(Defs.' Mot. Summ. J., Ex V, ECF No. 63-18; Abdur-Rahim
Dep. 75:19-76:17, 90:18-20.) Officers begin moving north in
to the Intersection to clear the remaining protestors out of
the street. (Defs.' Mot. Summ J., Ex. C.) Officer Masters
used his left hand to give Abdur-Rahim a shove on the
shoulder and then sprayed mace in her face. (Id.;
Abdur-Rahim Dep. 76:8-9.) Abdur-Rahim then walked towards the
sidewalk to "find some type of relief."
(Id. at 76:13.) Her "body was burning,"
particularly her left eye. (Id. at 80:16-19.)
reunited with her friends on the sidewalk and then attempted
to wash her face in a pizza shop restroom. (Id. at
77:1-3; 79:3-19.) This did not relieve the pain.
(Id. at 79:20.) Next, she attempted to get help from
an EMT who stated he did not have anything to help her.
(Id. at 84:11-16.) Finally, she obtained a ride to a
friend's house. (Id. at 84:21-85:18.)
Abdur-Rahim experienced pain and burning from the pepper
spray and her mental health has since suffered. (Id.
at 94:16-18, 96:6-23.)
assert three causes of action in their Third Amended
Complaint. They bring two Section 1983 claims against all
Defendants for violating Plaintiffs' First Amendment
rights to be free from retaliation and Fourth Amendment
rights to be free from excessive force. Plaintiffs' also
bring state law claims for assault and battery against
Officers Masters and Thiel. On July 12, 2019, Defendants
moved for summary judgment on all of Plaintiffs' claims.
On July 16, 2019, Plaintiffs moved for summary judgment on
their excessive force claims against Officers Masters and
Thiel and their assault and battery claims. The parties have
fully briefed those cross-motions; thus, they are ripe for
judgment is appropriate "if the movant shows that there
is no genuine issue as to any material fact and the movant is
entitled to judgment as a matter of law." Fed.R.Civ.P.
56(a). The movant has the burden of establishing that there
are no genuine disputes of material fact, which may be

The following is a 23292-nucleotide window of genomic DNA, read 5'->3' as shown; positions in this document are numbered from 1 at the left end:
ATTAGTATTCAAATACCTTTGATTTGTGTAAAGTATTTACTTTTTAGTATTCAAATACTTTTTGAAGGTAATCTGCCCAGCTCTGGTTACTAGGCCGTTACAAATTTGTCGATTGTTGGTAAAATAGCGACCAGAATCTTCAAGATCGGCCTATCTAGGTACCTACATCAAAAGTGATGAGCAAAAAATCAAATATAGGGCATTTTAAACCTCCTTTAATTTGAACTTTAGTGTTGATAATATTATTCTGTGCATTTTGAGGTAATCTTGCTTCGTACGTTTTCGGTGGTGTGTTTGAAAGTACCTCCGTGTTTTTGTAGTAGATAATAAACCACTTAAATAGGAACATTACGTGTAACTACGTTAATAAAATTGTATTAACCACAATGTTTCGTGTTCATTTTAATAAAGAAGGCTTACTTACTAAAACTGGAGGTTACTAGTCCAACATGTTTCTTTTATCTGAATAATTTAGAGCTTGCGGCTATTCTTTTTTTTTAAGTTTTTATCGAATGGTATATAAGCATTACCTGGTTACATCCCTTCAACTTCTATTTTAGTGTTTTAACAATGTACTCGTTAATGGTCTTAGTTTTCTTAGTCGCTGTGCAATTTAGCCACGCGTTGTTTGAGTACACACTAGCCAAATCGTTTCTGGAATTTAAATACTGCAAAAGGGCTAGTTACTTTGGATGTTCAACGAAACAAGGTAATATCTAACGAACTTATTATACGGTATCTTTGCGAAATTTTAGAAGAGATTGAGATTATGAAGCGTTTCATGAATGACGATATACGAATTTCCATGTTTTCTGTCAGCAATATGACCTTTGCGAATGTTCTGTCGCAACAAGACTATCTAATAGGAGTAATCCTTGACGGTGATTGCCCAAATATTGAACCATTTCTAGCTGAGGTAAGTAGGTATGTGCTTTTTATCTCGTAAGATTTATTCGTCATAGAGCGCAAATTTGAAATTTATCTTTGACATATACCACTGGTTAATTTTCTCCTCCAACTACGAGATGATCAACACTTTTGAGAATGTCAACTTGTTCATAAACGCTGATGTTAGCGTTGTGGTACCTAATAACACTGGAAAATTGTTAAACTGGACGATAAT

accomplished by demonstrating that the non-moving party lacks
evidence to support an essential element of its case.
Celotex Corp. v. Catrett, 477 U.S. 317, 322-23
(1986); Barnhart v. Pickrel, Schaeffer & Ebeling
Co., 12 F.3d 1382, 1388-89 (6th Cir. 1993). To avoid
summary judgment, the non-movant "must do more than
simply show that there is some metaphysical doubt as to the
material facts." Matsushita Elec. Indus. Co. v.
Zenith Radio Corp., 475 U.S. 574, 586 (1986); accord
Moore v. Philip Morris Cos., 8 F.3d 335, 340 (6th Cir.
1993). "[S]ummary judgment will not He if the dispute
about a material fact is 'genuine,' that is, if the
evidence is such that a reasonable jury could return a
verdict for the nonmoving party." Anderson v.
Liberty Lobby, Inc., 477 U.S. 242, 248 (1986).
evaluating a motion for summary judgment, the evidence must
be viewed in the light most favorable to the nonmoving party.
Adickes v. S.H. Kress & Co., 398 U.S. 144,
158-59(1970); see Reeves v. Sanderson Plumbing Prods.,
Inc., 530 U.S. 133, 150 (2000) (stating that the court
must draw all reasonable inferences in favor of the nonmoving
party and must refrain from making credibility determinations
or weighing evidence). Further, the existence of a mere
scintilla of evidence in support of the nonmoving party's
position will not be sufficient; there must be evidence on
which the jury reasonably could find for the nonmoving party.
Anderson, 477 U.S. at 251; see Copeland v.
Machulis, 57 F.3d 476, 479 (6th Cir. 1995); see also
Matsushita, 475 U.S. at 587-88 (finding reliance upon
mere allegations, conjecture, or implausible inferences to be
insufficient to survive summary judgment).
the parties have filed cross-motions for summary judgment.
When both parties seek to resolve a case with cross-motions
for summary judgment, the legal standard does not change.
Craig v. Bridges Bros. Trucking LLC, 823 F.3d 382, 3
87 (6th Cir. 2016). Each party, as a movant for summary
judgment, bears the burden of establishing that no genuine
issue of material fact exists and that it is entitled to a
judgment as a matter of law. Id. Therefore, the fact
that one party fails to satisfy that burden on its own Rule
56 motion does not automatically indicate that the opposing
parties have satisfied the burden and should be granted
summary judgment on the other motion. In reviewing
cross-motions for summary judgment, courts must evaluate each
motion's merits and view all facts and inferences in the
light most favorable to the non-moving party. Wiley
v. United States, 20 F.3d 222, 224 (6th Cir.
1994) (citing Taft Broad, v. United States, 929 F.2d
240, 248 (6th Cir. 1991)).
1983 provides in relevant part the following:
Every person who, under color of any statute, ordinance,
regulation, custom, or usage, of any State or Territory or
the District of Columbia, subjects, or causes to be
subjected, any citizen of the United States or other person
within the jurisdiction thereof to the deprivation of any
rights, privileges, or immunities secured by the Constitution
and laws, shall be liable to the party injured in an action
at law, suit in equity, or other proper proceeding for